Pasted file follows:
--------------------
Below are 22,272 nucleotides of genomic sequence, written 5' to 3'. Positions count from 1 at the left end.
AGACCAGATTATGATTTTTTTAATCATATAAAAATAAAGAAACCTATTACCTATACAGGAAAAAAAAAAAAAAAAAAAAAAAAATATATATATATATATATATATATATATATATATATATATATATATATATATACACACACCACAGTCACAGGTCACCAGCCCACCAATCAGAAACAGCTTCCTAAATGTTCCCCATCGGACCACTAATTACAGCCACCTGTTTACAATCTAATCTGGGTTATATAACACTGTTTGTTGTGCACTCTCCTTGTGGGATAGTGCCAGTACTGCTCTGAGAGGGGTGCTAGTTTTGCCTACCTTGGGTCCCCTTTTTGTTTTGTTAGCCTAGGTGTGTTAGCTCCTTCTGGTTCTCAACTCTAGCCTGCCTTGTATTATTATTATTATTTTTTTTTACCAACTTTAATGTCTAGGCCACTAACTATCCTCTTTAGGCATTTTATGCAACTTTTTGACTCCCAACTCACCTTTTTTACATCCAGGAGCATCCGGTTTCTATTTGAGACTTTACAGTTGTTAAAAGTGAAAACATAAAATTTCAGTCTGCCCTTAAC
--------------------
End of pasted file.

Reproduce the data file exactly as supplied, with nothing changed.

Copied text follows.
Below are 22,272 nucleotides of genomic sequence, written 5' to 3'. Positions count from 1 at the left end.
AGACCAGATTATGATTTTTTTAATCATATAAAAATAAAGAAACCTATTACCTATACAGGAAAAAAAAAAAAAAAAAAAAAAAAATATATATATATATATATATATATATATATATATATATATATATATATATATACACACACCACAGTCACAGGTCACCAGCCCACCAATCAGAAACAGCTTCCTAAATGTTCCCCATCGGACCACTAATTACAGCCACCTGTTTACAATCTAATCTGGGTTATATAACACTGTTTGTTGTGCACTCTCCTTGTGGGATAGTGCCAGTACTGCTCTGAGAGGGGTGCTAGTTTTGCCTACCTTGGGTCCCCTTTTTGTTTTGTTAGCCTAGGTGTGTTAGCTCCTTCTGGTTCTCAACTCTAGCCTGCCTTGTATTATTATTATTATTTTTTTTTACCAACTTTAATGTCTAGGCCACTAACTATCCTCTTTAGGCATTTTATGCAACTTTTTGACTCCCAACTCACCTTTTTTACATCCAGGAGCATCCGGTTTCTATTTGAGACTTTACAGTTGTTAAAAGTGAAAACATAAAATTTCAGTCTGCCCTTAAC